My husband and I visited Revival Market last Friday. I get their newsletter and am always amazed at the wide selection of pastured pork, grassfed beef, and other meats, but they also have other food treasures. We were really hungry when we arrived so our first task was to order lunch. I chose the Farmstead grilled cheese with caramelized onions on Slow Dough harvest sour dough bread plus the optional Revival Market ham. I chose the ginger lime slaw as my side. My husband opted for the special of the day–Mangalitsa porchetta with marinated peaches and celery salad. His side was cucumber salad. Of course, we shared a taste of each. My grilled cheese was exactly like I like it–toasted crispy with runny, melty cheese and the ham made it even better. The slaw, which I’ve had before, was fresh and crunchy. My husband’s Mangalitsa porchetta was really super–lots of soft, creamy fat layer with tender pork. I thought the marinated peaches were a nice tart, sweet taste that complimented the porchetta very nicely. I had the Hibiscus herbal tea and my husband had the regular black tea.
Although lunch was really special, one of the things I like best about Revival Market is the supply of other goodies in the store that you can take home with you. Many are items that are difficult, if not impossible, to find anywhere else. We bought some house-made fresh pork sausages–breakfast and bratwurst–a small jar of sorghum syrup, and a loaf of sourdough bread. I grew up in Tennessee at a time when sorghum was fairly common, but it’s harder to find traditional sorghum syrup today. The staff at Revival Market said that their sorghum was made by hand the old-fashioned way on a small family farm. I don’t use much sweetener but wanted to try this one as a reminder of years ago. I haven’t tasted it yet–I will let you know about that later.
The centerpiece of Revival Market is the meat from Revival Meats in Yoakum, TX. Revival Meats raises heirloom breeds of pigs (including Mangalitsa, known for its juicy, flavorful meat and high fat content), roseveal, and grassfed and grass-finished Revival beef. Revival Meats explains its vision this way: The owners want to reach “back to the past, to restore values and ideals deeply steeped in family tradition, following a model of small-scale, humane, and truly sustainable agriculture.” Other sources of featured meats include Shudde Ranch Natural Grass-fed Beef and Augustus Ranch Meat Co. More unusual meats are also often available, like antelope, duck, rabbit, and red wattle (featured this week).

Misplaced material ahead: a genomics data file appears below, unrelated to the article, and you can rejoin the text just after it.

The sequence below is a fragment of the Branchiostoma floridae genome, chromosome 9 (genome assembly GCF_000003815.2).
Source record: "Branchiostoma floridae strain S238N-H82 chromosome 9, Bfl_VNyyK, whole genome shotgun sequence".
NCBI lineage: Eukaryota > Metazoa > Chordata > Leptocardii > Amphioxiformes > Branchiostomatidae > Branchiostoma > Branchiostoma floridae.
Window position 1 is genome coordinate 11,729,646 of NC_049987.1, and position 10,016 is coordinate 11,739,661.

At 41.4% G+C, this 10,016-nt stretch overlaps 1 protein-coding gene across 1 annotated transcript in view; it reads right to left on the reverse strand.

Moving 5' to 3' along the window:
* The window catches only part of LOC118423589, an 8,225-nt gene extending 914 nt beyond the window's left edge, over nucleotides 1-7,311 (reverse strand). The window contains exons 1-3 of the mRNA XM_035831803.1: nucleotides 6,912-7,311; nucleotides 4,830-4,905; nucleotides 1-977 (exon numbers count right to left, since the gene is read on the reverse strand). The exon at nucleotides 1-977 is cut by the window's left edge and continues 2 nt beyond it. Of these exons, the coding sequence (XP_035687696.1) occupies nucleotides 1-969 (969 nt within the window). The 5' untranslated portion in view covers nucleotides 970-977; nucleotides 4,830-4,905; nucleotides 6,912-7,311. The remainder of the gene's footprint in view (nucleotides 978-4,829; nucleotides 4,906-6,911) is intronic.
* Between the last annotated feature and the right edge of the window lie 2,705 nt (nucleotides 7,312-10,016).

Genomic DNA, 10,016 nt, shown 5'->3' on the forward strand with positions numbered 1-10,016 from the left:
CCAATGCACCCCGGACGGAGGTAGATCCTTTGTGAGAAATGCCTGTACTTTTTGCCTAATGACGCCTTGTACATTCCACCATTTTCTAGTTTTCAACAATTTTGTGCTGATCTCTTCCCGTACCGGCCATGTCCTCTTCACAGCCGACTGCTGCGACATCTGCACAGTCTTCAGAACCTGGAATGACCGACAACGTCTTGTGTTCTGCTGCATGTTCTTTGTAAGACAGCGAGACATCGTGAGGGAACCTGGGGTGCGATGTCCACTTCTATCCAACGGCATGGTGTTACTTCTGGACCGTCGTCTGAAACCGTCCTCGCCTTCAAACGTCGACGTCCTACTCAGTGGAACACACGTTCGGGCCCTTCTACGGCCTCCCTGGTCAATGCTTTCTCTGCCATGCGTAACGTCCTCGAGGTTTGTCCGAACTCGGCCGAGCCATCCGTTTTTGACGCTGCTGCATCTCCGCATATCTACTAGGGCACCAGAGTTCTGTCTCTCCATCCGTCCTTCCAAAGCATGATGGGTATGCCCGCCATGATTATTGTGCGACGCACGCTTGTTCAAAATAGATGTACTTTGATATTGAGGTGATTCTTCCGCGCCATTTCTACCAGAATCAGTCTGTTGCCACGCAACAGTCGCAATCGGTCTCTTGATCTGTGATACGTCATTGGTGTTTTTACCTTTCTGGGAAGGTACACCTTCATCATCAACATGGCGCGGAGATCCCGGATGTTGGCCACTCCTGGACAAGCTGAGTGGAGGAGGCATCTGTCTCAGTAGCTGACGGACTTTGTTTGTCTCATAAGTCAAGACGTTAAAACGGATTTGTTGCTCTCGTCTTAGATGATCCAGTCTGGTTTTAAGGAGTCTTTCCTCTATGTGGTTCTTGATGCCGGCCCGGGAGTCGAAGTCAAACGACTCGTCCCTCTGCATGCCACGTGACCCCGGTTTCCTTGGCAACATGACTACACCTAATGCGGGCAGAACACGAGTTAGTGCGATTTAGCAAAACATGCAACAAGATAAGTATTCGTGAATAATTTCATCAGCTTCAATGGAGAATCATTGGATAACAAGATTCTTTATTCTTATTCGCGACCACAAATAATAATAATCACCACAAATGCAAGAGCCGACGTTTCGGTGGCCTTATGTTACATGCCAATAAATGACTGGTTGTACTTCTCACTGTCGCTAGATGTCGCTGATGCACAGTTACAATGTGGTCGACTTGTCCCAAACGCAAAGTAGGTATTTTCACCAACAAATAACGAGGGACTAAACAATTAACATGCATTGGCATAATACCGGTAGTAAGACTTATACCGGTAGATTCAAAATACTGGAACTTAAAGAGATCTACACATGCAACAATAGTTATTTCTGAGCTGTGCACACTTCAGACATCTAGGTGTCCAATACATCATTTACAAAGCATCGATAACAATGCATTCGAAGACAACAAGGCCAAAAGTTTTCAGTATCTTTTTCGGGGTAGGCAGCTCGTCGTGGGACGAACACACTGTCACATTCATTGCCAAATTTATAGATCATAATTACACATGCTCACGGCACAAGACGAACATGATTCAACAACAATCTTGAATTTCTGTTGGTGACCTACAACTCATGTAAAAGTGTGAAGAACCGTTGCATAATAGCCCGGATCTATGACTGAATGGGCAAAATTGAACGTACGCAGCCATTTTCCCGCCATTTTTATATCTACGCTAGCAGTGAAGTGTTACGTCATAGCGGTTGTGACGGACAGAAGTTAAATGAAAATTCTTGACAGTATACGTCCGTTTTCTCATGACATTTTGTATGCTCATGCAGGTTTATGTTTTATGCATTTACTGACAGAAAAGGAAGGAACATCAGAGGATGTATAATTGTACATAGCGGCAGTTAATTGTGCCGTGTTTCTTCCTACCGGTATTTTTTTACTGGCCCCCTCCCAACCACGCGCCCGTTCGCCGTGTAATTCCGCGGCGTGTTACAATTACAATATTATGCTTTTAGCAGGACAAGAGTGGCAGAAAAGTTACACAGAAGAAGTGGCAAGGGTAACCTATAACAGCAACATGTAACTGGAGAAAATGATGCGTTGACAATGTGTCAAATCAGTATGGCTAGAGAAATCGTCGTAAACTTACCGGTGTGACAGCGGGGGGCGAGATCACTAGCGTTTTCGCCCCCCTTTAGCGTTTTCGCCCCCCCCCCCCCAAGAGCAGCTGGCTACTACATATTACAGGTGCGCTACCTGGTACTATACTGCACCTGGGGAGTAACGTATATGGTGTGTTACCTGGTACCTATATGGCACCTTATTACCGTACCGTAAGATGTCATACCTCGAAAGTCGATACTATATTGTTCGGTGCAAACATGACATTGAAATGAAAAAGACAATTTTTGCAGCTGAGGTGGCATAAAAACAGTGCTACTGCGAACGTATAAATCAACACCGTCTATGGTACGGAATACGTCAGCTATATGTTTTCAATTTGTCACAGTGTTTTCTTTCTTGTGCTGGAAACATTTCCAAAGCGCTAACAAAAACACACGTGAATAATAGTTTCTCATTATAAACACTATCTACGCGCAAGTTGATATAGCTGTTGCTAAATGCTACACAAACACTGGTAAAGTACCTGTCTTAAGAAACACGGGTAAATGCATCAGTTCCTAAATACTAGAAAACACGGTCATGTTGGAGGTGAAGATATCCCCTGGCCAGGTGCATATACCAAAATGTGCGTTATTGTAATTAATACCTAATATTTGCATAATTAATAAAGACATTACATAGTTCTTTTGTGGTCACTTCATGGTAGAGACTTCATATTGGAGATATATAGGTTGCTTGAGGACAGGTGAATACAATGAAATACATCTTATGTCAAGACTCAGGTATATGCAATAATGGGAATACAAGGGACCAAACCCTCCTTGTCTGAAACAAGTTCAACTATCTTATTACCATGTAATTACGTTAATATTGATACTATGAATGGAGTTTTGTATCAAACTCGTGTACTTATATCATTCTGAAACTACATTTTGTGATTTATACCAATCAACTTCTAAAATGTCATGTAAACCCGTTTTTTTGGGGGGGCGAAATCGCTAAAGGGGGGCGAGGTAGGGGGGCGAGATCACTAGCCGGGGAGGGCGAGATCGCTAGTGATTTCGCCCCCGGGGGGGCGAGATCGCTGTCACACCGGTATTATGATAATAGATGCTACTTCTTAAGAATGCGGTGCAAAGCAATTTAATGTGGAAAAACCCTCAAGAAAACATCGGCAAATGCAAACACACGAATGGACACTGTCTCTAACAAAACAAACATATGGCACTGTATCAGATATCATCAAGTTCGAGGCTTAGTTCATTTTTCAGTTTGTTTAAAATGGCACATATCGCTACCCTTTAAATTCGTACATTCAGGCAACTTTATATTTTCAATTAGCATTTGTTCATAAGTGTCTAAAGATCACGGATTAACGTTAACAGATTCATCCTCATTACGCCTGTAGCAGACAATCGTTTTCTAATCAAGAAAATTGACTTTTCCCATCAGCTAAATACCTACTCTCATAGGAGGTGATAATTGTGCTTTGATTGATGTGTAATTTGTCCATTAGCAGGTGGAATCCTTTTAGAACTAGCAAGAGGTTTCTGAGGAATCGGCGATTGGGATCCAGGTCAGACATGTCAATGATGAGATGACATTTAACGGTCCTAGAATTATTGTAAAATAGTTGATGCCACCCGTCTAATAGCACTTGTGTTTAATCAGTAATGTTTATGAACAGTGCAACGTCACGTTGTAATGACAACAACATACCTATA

If you want to eat healthy, nutrient-dense foods, but don’t have enough time to cook or you simply want a break from the effort required to prepare your own, Revival Market has some ready-to-eat, nutritious foods, both house-made and carefully selected from other producers. Revival Market makes their own chicken stock (slow cooked with lots of bones); traditionally rendered lard; and in-house made ready to eat dishes like grassfed beef meat loaf, roast chicken with okra and cherry tomatoes, grassfed beef pot roast, roasted green beans with house made salami, duck dumplings, and braised beef shank. Revival Market also stocks fresh local vegetables and fruits; local Houston bakery Slow Dough breads (including sourdough); Way Back When dairy unhomogenized, low-temp pasteurized milk; and refrigerated pie dough made with lard. This is only a sample of the wonderful foods found in the Market.
Revival Market has always promoted healthy food and responded thoroughly to our restaurant questionnaire about their food preparation methods. They are listed on the Real Food Restaurants page, and the information about their food is at the bottom of the page.
As a by the way, the latest Revival Market newsletter talked about an especially interesting subject–bycatch fish. Bycatch fish are the unintended fish caught along with whatever the target fish is, for example, for a shrimp fisherman, everything else caught along with the shrimp is bycatch. According to the Revival Market feature, the ratio of bycatch to shrimp is usually 3:1. The bycatch fish are usually discarded and wasted. Revival Market is now working with P. J. Stoops to develop a market for these truly fresh bycatch fish. This past weekend, P. J. Stoops was at Revival Market to discuss how to prepare these fish, which include Queen Snapper, Almaco Jack, Blue Runner, Blackfin tuna, and Bigeyes.
Shrimp boat photo from Revival Market Newsletter